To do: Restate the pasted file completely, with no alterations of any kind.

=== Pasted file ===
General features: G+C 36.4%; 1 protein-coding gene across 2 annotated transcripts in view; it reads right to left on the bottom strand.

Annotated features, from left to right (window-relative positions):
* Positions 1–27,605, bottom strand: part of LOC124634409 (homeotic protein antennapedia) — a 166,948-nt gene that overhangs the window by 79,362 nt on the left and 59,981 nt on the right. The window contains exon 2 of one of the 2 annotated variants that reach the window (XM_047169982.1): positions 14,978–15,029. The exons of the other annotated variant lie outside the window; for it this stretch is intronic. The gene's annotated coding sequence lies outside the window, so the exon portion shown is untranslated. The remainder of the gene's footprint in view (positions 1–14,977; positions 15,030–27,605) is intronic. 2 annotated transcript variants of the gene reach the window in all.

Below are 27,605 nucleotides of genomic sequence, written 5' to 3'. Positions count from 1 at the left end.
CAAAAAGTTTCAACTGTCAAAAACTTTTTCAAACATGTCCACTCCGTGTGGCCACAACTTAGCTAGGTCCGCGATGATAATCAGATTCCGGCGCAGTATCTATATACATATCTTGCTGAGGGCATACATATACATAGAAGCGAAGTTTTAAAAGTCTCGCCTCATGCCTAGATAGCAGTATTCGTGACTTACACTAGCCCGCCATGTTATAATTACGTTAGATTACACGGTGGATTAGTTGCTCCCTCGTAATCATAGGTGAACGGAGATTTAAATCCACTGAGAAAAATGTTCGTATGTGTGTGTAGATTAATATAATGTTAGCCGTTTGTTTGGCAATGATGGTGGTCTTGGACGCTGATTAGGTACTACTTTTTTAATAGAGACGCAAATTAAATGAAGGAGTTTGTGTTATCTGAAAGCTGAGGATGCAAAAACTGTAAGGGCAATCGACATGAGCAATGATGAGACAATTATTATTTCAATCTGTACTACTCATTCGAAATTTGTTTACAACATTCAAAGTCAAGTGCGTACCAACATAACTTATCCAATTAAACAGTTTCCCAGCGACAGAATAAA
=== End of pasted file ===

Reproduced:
General features: G+C 36.4%; 1 protein-coding gene across 2 annotated transcripts in view; it reads right to left on the bottom strand.

Annotated features, from left to right (window-relative positions):
* Positions 1–27,605, bottom strand: part of LOC124634409 (homeotic protein antennapedia) — a 166,948-nt gene that overhangs the window by 79,362 nt on the left and 59,981 nt on the right. The window contains exon 2 of one of the 2 annotated variants that reach the window (XM_047169982.1): positions 14,978–15,029. The exons of the other annotated variant lie outside the window; for it this stretch is intronic. The gene's annotated coding sequence lies outside the window, so the exon portion shown is untranslated. The remainder of the gene's footprint in view (positions 1–14,977; positions 15,030–27,605) is intronic. 2 annotated transcript variants of the gene reach the window in all.

Below are 27,605 nucleotides of genomic sequence, written 5' to 3'. Positions count from 1 at the left end.
CAAAAAGTTTCAACTGTCAAAAACTTTTTCAAACATGTCCACTCCGTGTGGCCACAACTTAGCTAGGTCCGCGATGATAATCAGATTCCGGCGCAGTATCTATATACATATCTTGCTGAGGGCATACATATACATAGAAGCGAAGTTTTAAAAGTCTCGCCTCATGCCTAGATAGCAGTATTCGTGACTTACACTAGCCCGCCATGTTATAATTACGTTAGATTACACGGTGGATTAGTTGCTCCCTCGTAATCATAGGTGAACGGAGATTTAAATCCACTGAGAAAAATGTTCGTATGTGTGTGTAGATTAATATAATGTTAGCCGTTTGTTTGGCAATGATGGTGGTCTTGGACGCTGATTAGGTACTACTTTTTTAATAGAGACGCAAATTAAATGAAGGAGTTTGTGTTATCTGAAAGCTGAGGATGCAAAAACTGTAAGGGCAATCGACATGAGCAATGATGAGACAATTATTATTTCAATCTGTACTACTCATTCGAAATTTGTTTACAACATTCAAAGTCAAGTGCGTACCAACATAACTTATCCAATTAAACAGTTTCCCAGCGACAGAATAAA